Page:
[miningmx.com] — It was February 2005. I was edging a tape recorder closer to a visibly uncomfortable Brett Kebble, then CEO of Randgold & Exploration and JCI. The posed question was whether he had sanctioned Randgold selling down its stake in Randgold Resources, a London listed gold producer and explorer.
Kebble’s then public relations assistant, Brian Gibson, looked equally edgy (though curious, I expect, to know the answer). Brett dodged answering and anyway it wouldn’t have mattered. Ambient noise in the restaurant made reliable electronic recording of his comments almost impossible.
I had already speculated Kebble had “pledged’ Randgold Resources shares to raise cash, but eventually had it later confirmed by Randgold Resources CEO, Mark Bristow, that Kebble had sold about two thirds of Randgold’s 31% stake in Randgold Resources shares.
Had the crime been identified earlier, however, it could have saved JCI millions of rands. That’s according to Randgold & Exploration CEO, Marais Steyn, who said at the relisting of Randgold on Friday that for each month Kebble spent on his final gambit, a futher year was spent unravelling the financial engineering.
Five years later, and with the accounting investigation into the abuse of power at Randgold and JCI largely complete, Randgold & Exploration has made a return to the JSE. The question is what it will make of its future, and whether shareholders will support Steyn’s stated objective of becoming an investment mining firm.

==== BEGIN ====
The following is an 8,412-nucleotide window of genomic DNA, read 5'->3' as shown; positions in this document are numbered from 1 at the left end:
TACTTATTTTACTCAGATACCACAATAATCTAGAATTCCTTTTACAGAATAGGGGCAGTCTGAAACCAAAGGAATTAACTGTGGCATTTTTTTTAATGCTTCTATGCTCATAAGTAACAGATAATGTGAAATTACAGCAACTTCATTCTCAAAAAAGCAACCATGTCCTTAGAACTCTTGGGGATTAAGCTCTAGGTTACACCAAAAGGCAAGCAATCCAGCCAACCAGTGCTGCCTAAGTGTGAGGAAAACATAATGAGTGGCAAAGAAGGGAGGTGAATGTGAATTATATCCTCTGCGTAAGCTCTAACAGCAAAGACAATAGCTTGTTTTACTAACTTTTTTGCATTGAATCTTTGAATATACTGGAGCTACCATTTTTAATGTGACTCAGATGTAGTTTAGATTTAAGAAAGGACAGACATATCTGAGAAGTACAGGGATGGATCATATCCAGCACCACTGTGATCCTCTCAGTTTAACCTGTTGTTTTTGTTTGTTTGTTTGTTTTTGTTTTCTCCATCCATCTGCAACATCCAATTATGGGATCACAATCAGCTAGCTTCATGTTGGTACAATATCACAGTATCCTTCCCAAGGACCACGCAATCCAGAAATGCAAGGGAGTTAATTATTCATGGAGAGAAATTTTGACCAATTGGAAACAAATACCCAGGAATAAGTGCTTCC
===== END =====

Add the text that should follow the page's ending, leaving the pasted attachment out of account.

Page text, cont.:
(For the details of how the relisting has been managed, by virtue of a settlement with JCI, look no further than Allan Seccombe’s story of June 4. It’s not necessary to go into those details here. For more information, you can also read Allan’s JCI story which documents the current details from its point of view.)
Steyn grins in acknowledgment that Randgold shareholders may be ambivalent. Having spent the best part of five years suspended, some may want Randgold to simply stay in a holding pattern while the market decides fair value for the R500m it has in cash, as well as R450m in investments. Others may want fireworks.
It’s too early to say at present what shareholders will think of the stock.
The share is liquid, but trade was thin on Friday. It danced up to R18/share on very few deals – management buying one suspects – but settled on R14.50, equal to about R10bn in market value. That’s double the net asset value of R6.74, calculated as of December 31, 2009 and set down in Randgold & Exploration’s circular to shareholders of May 12.
A big question is what Investec, which helped refinance JCI so controversially, will decide to do with its Randgold shares. It owns about 26% of the company, as well as a further 9% slice of JCI. The bank, I doubt, will want to retain its exposure to those investments which, while superbly opportunistic at the time, are now something of a blight on reputation.
It’ll be interesting to see what Steyn does with Randgold. The plan seems to have it act as investment house in the same way Shanduka Resources invests in opportunities providing funding in return for equity. What’s important is that the board has a operational mining expertise, not currently evident.